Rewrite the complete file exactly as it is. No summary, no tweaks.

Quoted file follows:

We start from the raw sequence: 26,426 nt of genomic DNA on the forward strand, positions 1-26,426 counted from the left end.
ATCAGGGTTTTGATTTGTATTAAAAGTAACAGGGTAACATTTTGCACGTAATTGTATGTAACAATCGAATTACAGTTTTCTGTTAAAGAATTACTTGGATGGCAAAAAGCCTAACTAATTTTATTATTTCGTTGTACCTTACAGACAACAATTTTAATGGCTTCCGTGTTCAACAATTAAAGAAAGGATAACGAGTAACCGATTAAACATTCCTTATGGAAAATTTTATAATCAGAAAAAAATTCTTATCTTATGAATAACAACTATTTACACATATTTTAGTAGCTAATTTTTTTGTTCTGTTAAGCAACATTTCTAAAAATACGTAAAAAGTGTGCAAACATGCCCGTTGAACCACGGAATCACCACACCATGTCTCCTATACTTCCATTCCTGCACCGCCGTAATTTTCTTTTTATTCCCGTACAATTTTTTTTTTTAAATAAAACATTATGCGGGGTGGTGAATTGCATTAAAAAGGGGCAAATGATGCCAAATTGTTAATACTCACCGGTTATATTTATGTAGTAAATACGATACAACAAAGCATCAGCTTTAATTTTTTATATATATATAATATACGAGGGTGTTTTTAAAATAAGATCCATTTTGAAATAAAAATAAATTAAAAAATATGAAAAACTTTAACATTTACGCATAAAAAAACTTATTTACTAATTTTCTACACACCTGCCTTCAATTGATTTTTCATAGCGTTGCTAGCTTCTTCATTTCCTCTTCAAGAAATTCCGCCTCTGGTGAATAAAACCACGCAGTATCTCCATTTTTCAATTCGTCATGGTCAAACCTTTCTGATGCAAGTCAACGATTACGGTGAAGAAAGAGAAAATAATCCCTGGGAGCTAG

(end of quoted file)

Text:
We start from the raw sequence: 26,426 nt of genomic DNA on the forward strand, positions 1-26,426 counted from the left end.
ATCAGGGTTTTGATTTGTATTAAAAGTAACAGGGTAACATTTTGCACGTAATTGTATGTAACAATCGAATTACAGTTTTCTGTTAAAGAATTACTTGGATGGCAAAAAGCCTAACTAATTTTATTATTTCGTTGTACCTTACAGACAACAATTTTAATGGCTTCCGTGTTCAACAATTAAAGAAAGGATAACGAGTAACCGATTAAACATTCCTTATGGAAAATTTTATAATCAGAAAAAAATTCTTATCTTATGAATAACAACTATTTACACATATTTTAGTAGCTAATTTTTTTGTTCTGTTAAGCAACATTTCTAAAAATACGTAAAAAGTGTGCAAACATGCCCGTTGAACCACGGAATCACCACACCATGTCTCCTATACTTCCATTCCTGCACCGCCGTAATTTTCTTTTTATTCCCGTACAATTTTTTTTTTTAAATAAAACATTATGCGGGGTGGTGAATTGCATTAAAAAGGGGCAAATGATGCCAAATTGTTAATACTCACCGGTTATATTTATGTAGTAAATACGATACAACAAAGCATCAGCTTTAATTTTTTATATATATATAATATACGAGGGTGTTTTTAAAATAAGATCCATTTTGAAATAAAAATAAATTAAAAAATATGAAAAACTTTAACATTTACGCATAAAAAAACTTATTTACTAATTTTCTACACACCTGCCTTCAATTGATTTTTCATAGCGTTGCTAGCTTCTTCATTTCCTCTTCAAGAAATTCCGCCTCTGGTGAATAAAACCACGCAGTATCTCCATTTTTCAATTCGTCATGGTCAAACCTTTCTGATGCAAGTCAACGATTACGGTGAAGAAAGAGAAAATAATCCCTGGGAGCTAG